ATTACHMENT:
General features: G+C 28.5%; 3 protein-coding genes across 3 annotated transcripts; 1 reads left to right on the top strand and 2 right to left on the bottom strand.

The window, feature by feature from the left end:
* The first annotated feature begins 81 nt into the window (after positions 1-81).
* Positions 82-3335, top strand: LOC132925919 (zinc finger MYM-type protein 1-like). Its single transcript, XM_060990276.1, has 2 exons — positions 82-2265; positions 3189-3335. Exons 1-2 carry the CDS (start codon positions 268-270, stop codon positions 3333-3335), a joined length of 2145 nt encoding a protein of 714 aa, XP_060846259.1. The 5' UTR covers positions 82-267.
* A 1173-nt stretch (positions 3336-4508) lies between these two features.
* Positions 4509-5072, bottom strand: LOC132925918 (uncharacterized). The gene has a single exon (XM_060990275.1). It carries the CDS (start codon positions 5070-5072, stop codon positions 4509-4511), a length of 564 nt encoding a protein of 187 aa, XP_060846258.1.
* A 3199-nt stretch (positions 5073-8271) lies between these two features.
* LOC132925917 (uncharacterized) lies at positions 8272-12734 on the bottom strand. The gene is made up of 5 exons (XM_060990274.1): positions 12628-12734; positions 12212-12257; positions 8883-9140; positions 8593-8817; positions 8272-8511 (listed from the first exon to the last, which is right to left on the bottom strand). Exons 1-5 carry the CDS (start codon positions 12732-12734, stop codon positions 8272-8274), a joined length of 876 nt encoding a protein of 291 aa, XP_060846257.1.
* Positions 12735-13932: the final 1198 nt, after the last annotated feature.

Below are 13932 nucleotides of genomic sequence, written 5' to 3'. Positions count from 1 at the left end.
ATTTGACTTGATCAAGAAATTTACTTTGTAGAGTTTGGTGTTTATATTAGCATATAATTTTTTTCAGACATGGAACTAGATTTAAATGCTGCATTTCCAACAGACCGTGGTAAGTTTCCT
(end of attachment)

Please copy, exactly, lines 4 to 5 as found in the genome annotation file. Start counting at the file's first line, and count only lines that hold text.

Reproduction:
* Positions 82-3335, top strand: LOC132925919 (zinc finger MYM-type protein 1-like). Its single transcript, XM_060990276.1, has 2 exons — positions 82-2265; positions 3189-3335. Exons 1-2 carry the CDS (start codon positions 268-270, stop codon positions 3333-3335), a joined length of 2145 nt encoding a protein of 714 aa, XP_060846259.1. The 5' UTR covers positions 82-267.
* A 1173-nt stretch (positions 3336-4508) lies between these two features.